ACI: global passenger traffic surges 5.7% in December

posted on 1st March 2018 by Jordan Newton
ACI: global passenger traffic surges 5.7% in December

Airports Council International (ACI) World has reported global passenger traffic was up 5.7 per cent in December 2017 on a year-over-year (YOY) basis.

For the year as a whole, preliminary numbers show an increase of 6.4 per cent in passenger volumes across the world’s airports. Growth was above six per cent for the third year in a row.

ACI said in spite of looming challenges that remain on the horizon, passenger traffic continued to march to the beat of its own drum, posting annual growth rates above historical averages.

The combination of concerns over the risk of trade protectionism and geopolitical tensions were insufficient in curbing the flow of passengers across the world.

The association said: “Global travel and tourism remained irrepressible. With several years of continued robust growth, passenger traffic surpassed the 8.2 billion marks in 2017.

“These encouraging results may be a sign that fears concerning the impact of inward-looking policies have not fully precipitated across sectors of the economy.”

ACI added that European and Asia-Pacific markets have been driving the increases.

Despite the uncertainty over the outcomes of the UK’s withdrawal from the European Union, Europe’s largest aviation markets continued to make large strides in passenger traffic reaching record-breaking growth of 8.5 per cent YOY for the region.

And strong overall business and consumer confidence coupled with the offer of competitive transportation options by carriers continued to boost the propensity for air travel.

After Europe’s large strides, the Asia-Pacific region experienced strong demand for air travel as well. Many Indian and Chinese airports continued to achieve growth of a double-digit magnitude in 2017. Preliminary figures point to growth of 7.8 per cent for the region in 2017.

Both Latin America-Caribbean and Africa experienced a revival in passenger traffic following the recessions of the region’s major economies: Brazil and Nigeria. As a whole, Africa and Latin America-Caribbean grew by 5.9 per cent and 4.3 per cent respectively.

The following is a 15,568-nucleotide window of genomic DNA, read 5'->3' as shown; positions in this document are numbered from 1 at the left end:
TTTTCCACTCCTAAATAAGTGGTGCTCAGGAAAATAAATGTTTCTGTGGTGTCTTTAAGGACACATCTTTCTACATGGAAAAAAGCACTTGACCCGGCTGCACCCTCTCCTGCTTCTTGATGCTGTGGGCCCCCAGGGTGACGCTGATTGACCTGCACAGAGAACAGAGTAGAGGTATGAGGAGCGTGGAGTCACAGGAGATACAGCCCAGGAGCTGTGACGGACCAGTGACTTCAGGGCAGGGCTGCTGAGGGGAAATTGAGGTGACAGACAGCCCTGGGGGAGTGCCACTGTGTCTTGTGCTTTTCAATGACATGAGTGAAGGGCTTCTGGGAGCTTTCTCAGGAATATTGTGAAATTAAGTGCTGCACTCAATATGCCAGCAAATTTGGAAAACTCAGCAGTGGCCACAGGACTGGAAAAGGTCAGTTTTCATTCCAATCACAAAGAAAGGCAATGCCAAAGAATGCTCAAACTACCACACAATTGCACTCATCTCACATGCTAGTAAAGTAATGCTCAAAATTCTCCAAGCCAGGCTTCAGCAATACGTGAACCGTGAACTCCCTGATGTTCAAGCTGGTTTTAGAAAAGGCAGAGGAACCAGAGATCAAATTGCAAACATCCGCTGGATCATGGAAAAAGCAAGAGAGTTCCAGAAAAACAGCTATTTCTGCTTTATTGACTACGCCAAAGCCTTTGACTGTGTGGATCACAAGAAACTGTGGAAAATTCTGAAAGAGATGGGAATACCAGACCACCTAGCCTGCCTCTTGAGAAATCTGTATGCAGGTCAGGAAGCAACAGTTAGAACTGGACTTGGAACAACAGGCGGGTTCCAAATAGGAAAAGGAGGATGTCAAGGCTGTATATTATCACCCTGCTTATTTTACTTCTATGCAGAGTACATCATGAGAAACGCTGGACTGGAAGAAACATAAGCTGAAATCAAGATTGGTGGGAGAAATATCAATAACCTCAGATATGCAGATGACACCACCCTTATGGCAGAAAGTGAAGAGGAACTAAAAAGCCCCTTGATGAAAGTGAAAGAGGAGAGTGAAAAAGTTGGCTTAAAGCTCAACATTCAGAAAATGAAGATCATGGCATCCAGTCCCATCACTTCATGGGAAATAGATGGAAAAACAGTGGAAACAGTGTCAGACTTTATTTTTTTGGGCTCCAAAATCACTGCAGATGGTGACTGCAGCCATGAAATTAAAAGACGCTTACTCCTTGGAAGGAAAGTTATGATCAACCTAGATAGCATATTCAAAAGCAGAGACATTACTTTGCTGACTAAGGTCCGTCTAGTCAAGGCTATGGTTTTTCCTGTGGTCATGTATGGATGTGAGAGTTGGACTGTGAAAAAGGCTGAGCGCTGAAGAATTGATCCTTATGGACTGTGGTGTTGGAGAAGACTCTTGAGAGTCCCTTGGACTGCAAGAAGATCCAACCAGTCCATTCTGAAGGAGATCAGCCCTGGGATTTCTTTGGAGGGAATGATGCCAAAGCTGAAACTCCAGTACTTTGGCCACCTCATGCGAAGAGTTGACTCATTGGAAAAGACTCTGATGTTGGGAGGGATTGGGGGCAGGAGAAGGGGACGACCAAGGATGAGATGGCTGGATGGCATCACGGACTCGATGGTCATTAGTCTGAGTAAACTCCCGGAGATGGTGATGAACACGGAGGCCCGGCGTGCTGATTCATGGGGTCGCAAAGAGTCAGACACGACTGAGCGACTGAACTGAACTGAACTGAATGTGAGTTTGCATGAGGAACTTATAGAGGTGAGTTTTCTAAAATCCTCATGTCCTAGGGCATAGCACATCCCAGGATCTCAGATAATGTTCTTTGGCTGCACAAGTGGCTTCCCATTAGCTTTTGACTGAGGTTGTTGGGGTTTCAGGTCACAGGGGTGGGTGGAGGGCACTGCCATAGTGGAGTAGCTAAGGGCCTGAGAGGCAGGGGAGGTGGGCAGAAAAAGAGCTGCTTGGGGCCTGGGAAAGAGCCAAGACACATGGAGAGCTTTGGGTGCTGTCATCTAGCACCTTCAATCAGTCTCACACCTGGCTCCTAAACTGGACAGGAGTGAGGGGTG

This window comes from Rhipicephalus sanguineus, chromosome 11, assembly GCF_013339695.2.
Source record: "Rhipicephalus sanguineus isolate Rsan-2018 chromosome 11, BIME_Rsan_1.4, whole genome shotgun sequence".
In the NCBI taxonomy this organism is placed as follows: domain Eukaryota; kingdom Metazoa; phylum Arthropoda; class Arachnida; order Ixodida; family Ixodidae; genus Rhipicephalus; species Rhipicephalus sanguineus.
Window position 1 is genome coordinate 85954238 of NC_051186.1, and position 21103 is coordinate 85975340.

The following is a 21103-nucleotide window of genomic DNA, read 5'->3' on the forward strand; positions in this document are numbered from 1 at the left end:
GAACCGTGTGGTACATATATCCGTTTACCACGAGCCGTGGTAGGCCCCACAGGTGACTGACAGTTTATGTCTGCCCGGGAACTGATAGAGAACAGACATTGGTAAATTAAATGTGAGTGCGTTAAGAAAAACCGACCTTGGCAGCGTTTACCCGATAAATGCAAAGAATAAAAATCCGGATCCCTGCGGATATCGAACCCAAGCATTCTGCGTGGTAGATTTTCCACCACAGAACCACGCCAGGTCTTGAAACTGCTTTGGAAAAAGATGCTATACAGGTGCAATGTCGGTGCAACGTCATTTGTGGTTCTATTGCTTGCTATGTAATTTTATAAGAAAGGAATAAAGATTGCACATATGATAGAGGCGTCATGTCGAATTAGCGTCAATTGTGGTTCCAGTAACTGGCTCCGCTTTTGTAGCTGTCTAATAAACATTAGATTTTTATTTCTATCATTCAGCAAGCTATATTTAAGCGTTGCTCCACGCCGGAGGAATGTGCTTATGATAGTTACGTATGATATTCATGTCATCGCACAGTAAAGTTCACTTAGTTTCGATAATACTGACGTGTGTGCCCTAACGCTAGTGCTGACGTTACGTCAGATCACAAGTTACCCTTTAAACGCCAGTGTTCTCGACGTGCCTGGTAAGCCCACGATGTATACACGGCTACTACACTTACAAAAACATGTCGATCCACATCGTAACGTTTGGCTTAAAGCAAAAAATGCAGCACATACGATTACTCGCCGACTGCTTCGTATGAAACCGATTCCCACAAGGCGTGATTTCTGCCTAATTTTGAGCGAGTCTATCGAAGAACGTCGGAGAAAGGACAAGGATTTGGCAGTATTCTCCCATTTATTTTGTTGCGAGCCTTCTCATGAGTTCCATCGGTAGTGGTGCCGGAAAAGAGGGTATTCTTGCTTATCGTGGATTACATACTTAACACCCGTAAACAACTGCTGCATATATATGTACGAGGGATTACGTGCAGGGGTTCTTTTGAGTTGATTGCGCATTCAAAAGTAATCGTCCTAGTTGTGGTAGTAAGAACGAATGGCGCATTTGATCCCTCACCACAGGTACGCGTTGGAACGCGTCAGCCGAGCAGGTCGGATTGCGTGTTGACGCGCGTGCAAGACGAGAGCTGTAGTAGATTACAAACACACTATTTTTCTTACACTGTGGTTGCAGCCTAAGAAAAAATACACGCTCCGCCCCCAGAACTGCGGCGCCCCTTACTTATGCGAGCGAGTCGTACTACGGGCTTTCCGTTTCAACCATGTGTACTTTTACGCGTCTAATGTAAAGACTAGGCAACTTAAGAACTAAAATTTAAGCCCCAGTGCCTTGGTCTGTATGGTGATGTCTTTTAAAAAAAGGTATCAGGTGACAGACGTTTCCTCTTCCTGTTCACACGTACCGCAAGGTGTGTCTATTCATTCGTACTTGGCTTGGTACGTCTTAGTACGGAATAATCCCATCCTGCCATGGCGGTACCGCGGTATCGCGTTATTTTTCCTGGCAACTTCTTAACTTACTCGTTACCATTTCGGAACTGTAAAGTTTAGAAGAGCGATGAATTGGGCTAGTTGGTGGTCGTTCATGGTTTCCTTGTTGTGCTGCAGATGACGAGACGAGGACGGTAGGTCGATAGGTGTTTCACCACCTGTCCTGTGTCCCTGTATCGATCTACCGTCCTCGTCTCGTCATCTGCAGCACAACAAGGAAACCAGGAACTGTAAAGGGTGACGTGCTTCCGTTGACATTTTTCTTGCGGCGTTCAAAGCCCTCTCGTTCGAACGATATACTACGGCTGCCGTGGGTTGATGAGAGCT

Middle Eastern airports have observed moderate passenger traffic growth in 2017 as compared to previous years at 4.7 per cent YOY.

This was due mainly to the Qatari diplomatic crisis that resulted in travel bans and trade blockades between Qatar and other Middle Eastern countries acting to pull down the region’s previously robust growth.

North America, even with its mature market status, achieved gains of 3.5 per cent YOY in 2017. This is above its average 1.1 per cent per annum over the last two decades.

Some of the region’s largest hubs attained a resurgence in growth over the last couple of years – Denver, San Francisco and Los Angeles grew by 5.3 per cent, 5.1 per cent and 4.5 per cent, respectively in 2017.

ACI World director general, Angela Gittens said: “Since the end of the Great Recession in 2009 to early 2010, global passenger traffic has been growing at an average rate of 5.5 per cent annually—a testament to air transport’s resilience.

“At the same time, we must be cognizant of the impediments that could curtail the continued rise in demand, potentially hampering growth prospects over the short- and medium-term.”

Gittens added: “Specifically, these are related to geopolitical unrest, terrorism and threats to security in certain parts of the world. Physical capacity considerations and potential bottlenecks in air transport infrastructure also pose challenges in accommodating future air transport demand.

“As well, protectionist policies that retreat from further economic integration and air transport liberalization could contract air service demand.”